The synchronous generator does not have the disadvantage of requiring a certain reactive power demand since this can be controlled by the excitation current. Therefore, a synchronous generator can both generate and consume reactive power. Permanent magnets can also be used to excite the synchronous generator. In this case, reactive power cannot be controlled. Furthermore, permanent magnets are rather expensive. Hence, power electronic components such as thyristors usually convert the three-phase current of the mains to the desired DC that determines the excitation (see Figure 5.37).
In contrast to the asynchronous generator, the synchronous generator runs with a constant speed. The operation characteristics in the speed-power diagram are indicated by an absolutely vertical line that has no slight bend at higher powers as with the asynchronous generator. The slip cannot cushion power jumps so that they pass almost entirely to the mains. Besides changes in load at the mains, this can cause high mechanical strains on the wind generator itself. A slip clutch can cushion gusts but also exhibits high wear.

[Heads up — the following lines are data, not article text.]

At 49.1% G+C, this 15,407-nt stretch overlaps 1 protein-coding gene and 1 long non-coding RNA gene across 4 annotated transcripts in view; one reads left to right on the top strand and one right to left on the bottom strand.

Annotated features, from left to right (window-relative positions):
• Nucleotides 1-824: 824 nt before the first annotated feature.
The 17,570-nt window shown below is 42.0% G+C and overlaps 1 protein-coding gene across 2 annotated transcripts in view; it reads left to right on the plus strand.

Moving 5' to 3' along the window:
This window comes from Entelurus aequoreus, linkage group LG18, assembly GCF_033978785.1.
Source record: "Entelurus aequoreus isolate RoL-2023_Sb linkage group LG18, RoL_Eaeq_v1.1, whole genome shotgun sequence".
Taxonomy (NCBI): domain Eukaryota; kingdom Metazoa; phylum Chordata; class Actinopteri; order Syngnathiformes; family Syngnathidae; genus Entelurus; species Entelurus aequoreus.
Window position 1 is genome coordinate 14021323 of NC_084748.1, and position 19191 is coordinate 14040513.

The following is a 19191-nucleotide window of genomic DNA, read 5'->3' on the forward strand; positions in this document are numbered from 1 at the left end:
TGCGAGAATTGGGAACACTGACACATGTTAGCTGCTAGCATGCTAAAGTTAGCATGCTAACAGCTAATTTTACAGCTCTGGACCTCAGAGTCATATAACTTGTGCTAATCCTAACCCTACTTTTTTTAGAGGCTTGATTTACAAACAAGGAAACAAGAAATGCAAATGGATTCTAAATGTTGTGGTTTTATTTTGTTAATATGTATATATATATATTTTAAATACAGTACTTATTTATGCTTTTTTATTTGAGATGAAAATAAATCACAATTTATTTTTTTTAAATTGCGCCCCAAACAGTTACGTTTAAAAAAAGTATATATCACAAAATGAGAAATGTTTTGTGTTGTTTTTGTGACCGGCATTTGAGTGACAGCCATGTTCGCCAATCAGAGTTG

Therefore, synchronous generators are usually not coupled directly to the mains as shown in Figure 5.37. The concept of direct coupling is mainly used for stand-alone systems in island grids. In such grids, usage may consist of pumps driven by three-phase motors or DC loads with rectifiers and batteries. This allows the synchronous generator to work at different operating points with different speeds, which reduces the loads significantly.
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